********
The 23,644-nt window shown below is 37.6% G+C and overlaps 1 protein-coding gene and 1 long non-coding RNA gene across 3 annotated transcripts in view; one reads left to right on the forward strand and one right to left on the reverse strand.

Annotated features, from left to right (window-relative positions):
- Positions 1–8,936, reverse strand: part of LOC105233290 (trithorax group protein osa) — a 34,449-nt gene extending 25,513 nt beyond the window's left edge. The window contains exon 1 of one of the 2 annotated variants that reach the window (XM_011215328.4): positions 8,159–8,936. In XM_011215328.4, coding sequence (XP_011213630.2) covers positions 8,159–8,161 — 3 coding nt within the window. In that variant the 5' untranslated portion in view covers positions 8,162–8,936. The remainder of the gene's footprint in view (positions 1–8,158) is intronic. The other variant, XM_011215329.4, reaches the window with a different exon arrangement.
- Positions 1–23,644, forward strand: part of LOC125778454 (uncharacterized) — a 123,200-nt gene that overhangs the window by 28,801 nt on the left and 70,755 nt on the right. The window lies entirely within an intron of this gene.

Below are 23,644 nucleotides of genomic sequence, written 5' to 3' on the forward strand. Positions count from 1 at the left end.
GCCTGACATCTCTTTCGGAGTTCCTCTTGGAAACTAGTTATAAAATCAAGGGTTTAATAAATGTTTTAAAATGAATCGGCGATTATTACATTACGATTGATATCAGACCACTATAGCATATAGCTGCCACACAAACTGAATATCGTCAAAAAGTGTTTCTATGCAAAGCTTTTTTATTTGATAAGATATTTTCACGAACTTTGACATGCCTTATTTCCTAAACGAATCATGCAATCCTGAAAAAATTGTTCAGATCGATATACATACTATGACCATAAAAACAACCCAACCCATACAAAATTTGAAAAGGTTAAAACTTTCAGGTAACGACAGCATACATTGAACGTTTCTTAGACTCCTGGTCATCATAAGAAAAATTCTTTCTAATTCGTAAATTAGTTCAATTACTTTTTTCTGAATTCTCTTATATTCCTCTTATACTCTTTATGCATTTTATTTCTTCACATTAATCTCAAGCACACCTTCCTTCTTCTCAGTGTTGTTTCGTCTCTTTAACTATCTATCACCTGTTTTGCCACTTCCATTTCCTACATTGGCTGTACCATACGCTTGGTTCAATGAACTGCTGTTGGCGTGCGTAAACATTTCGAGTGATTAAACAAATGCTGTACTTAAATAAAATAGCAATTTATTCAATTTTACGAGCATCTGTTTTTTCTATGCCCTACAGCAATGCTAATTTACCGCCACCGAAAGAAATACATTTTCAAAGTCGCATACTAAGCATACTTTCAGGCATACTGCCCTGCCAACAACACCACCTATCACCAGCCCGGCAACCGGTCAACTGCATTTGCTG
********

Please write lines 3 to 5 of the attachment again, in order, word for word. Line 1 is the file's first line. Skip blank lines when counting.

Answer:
- Positions 1–8,936, reverse strand: part of LOC105233290 (trithorax group protein osa) — a 34,449-nt gene extending 25,513 nt beyond the window's left edge. The window contains exon 1 of one of the 2 annotated variants that reach the window (XM_011215328.4): positions 8,159–8,936. In XM_011215328.4, coding sequence (XP_011213630.2) covers positions 8,159–8,161 — 3 coding nt within the window. In that variant the 5' untranslated portion in view covers positions 8,162–8,936. The remainder of the gene's footprint in view (positions 1–8,158) is intronic. The other variant, XM_011215329.4, reaches the window with a different exon arrangement.
- Positions 1–23,644, forward strand: part of LOC125778454 (uncharacterized) — a 123,200-nt gene that overhangs the window by 28,801 nt on the left and 70,755 nt on the right. The window lies entirely within an intron of this gene.

Below are 23,644 nucleotides of genomic sequence, written 5' to 3' on the forward strand. Positions count from 1 at the left end.